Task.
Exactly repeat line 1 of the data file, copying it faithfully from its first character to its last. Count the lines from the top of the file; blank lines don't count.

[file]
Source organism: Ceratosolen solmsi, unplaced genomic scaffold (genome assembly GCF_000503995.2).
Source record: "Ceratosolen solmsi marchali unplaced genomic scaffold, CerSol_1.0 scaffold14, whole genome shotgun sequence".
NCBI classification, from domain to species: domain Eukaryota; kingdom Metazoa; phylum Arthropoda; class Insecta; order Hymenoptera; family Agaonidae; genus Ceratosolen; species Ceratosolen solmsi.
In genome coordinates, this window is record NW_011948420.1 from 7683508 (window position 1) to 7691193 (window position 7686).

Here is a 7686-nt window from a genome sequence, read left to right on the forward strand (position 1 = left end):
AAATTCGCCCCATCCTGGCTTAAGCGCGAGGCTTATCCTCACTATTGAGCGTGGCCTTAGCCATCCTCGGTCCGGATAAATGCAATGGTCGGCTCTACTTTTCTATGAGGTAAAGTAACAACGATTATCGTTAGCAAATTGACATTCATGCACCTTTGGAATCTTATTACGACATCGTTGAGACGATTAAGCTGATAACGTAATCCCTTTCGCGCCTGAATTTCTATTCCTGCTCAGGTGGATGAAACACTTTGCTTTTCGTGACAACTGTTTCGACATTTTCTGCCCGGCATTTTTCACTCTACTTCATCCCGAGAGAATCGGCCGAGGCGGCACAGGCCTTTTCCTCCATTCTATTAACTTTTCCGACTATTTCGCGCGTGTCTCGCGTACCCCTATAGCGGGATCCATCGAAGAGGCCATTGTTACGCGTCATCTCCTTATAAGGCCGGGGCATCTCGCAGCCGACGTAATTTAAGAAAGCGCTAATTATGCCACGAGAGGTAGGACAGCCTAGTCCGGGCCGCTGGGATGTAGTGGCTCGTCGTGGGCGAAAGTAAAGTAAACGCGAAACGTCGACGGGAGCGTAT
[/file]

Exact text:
Source organism: Ceratosolen solmsi, unplaced genomic scaffold (genome assembly GCF_000503995.2).